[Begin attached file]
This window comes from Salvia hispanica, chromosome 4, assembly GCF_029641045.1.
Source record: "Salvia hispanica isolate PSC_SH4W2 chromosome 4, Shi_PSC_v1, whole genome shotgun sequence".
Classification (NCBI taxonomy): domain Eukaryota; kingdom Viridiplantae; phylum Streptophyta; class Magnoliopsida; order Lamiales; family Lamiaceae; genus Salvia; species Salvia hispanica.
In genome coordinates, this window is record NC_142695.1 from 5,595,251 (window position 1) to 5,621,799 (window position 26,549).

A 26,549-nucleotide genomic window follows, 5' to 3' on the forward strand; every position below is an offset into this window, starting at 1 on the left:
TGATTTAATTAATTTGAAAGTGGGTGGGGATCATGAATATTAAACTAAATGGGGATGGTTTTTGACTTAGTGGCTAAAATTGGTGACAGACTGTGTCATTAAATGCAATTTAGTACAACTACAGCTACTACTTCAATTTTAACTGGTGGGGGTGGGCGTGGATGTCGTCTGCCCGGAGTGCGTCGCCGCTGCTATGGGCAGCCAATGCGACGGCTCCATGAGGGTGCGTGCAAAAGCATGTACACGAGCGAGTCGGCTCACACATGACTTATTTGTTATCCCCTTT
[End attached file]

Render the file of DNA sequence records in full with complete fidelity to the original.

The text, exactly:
This window comes from Salvia hispanica, chromosome 4, assembly GCF_029641045.1.
Source record: "Salvia hispanica isolate PSC_SH4W2 chromosome 4, Shi_PSC_v1, whole genome shotgun sequence".
Classification (NCBI taxonomy): domain Eukaryota; kingdom Viridiplantae; phylum Streptophyta; class Magnoliopsida; order Lamiales; family Lamiaceae; genus Salvia; species Salvia hispanica.
In genome coordinates, this window is record NC_142695.1 from 5,595,251 (window position 1) to 5,621,799 (window position 26,549).

A 26,549-nucleotide genomic window follows, 5' to 3' on the forward strand; every position below is an offset into this window, starting at 1 on the left:
TGATTTAATTAATTTGAAAGTGGGTGGGGATCATGAATATTAAACTAAATGGGGATGGTTTTTGACTTAGTGGCTAAAATTGGTGACAGACTGTGTCATTAAATGCAATTTAGTACAACTACAGCTACTACTTCAATTTTAACTGGTGGGGGTGGGCGTGGATGTCGTCTGCCCGGAGTGCGTCGCCGCTGCTATGGGCAGCCAATGCGACGGCTCCATGAGGGTGCGTGCAAAAGCATGTACACGAGCGAGTCGGCTCACACATGACTTATTTGTTATCCCCTTT